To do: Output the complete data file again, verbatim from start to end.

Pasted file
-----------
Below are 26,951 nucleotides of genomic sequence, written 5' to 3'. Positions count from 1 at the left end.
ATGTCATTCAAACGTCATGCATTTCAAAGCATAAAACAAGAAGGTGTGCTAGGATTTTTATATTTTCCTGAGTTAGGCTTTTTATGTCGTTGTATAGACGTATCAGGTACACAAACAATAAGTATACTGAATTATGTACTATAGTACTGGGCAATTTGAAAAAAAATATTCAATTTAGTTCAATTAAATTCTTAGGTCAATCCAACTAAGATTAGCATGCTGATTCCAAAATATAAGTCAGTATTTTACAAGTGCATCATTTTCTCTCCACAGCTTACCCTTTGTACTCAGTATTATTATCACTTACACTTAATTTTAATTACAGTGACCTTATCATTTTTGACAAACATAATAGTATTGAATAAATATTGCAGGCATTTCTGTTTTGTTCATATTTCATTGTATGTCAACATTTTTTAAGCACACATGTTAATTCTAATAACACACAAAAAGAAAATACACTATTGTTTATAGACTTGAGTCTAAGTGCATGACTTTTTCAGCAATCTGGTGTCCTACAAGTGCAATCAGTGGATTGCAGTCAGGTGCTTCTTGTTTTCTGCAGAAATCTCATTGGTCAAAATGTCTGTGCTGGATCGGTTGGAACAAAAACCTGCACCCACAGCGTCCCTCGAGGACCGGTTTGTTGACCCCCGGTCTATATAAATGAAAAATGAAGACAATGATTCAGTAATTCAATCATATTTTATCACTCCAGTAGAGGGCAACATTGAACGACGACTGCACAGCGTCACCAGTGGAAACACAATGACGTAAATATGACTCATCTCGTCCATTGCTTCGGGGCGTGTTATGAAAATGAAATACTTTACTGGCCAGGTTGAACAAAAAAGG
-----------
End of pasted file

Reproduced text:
Below are 26,951 nucleotides of genomic sequence, written 5' to 3'. Positions count from 1 at the left end.
ATGTCATTCAAACGTCATGCATTTCAAAGCATAAAACAAGAAGGTGTGCTAGGATTTTTATATTTTCCTGAGTTAGGCTTTTTATGTCGTTGTATAGACGTATCAGGTACACAAACAATAAGTATACTGAATTATGTACTATAGTACTGGGCAATTTGAAAAAAAATATTCAATTTAGTTCAATTAAATTCTTAGGTCAATCCAACTAAGATTAGCATGCTGATTCCAAAATATAAGTCAGTATTTTACAAGTGCATCATTTTCTCTCCACAGCTTACCCTTTGTACTCAGTATTATTATCACTTACACTTAATTTTAATTACAGTGACCTTATCATTTTTGACAAACATAATAGTATTGAATAAATATTGCAGGCATTTCTGTTTTGTTCATATTTCATTGTATGTCAACATTTTTTAAGCACACATGTTAATTCTAATAACACACAAAAAGAAAATACACTATTGTTTATAGACTTGAGTCTAAGTGCATGACTTTTTCAGCAATCTGGTGTCCTACAAGTGCAATCAGTGGATTGCAGTCAGGTGCTTCTTGTTTTCTGCAGAAATCTCATTGGTCAAAATGTCTGTGCTGGATCGGTTGGAACAAAAACCTGCACCCACAGCGTCCCTCGAGGACCGGTTTGTTGACCCCCGGTCTATATAAATGAAAAATGAAGACAATGATTCAGTAATTCAATCATATTTTATCACTCCAGTAGAGGGCAACATTGAACGACGACTGCACAGCGTCACCAGTGGAAACACAATGACGTAAATATGACTCATCTCGTCCATTGCTTCGGGGCGTGTTATGAAAATGAAATACTTTACTGGCCAGGTTGAACAAAAAAGG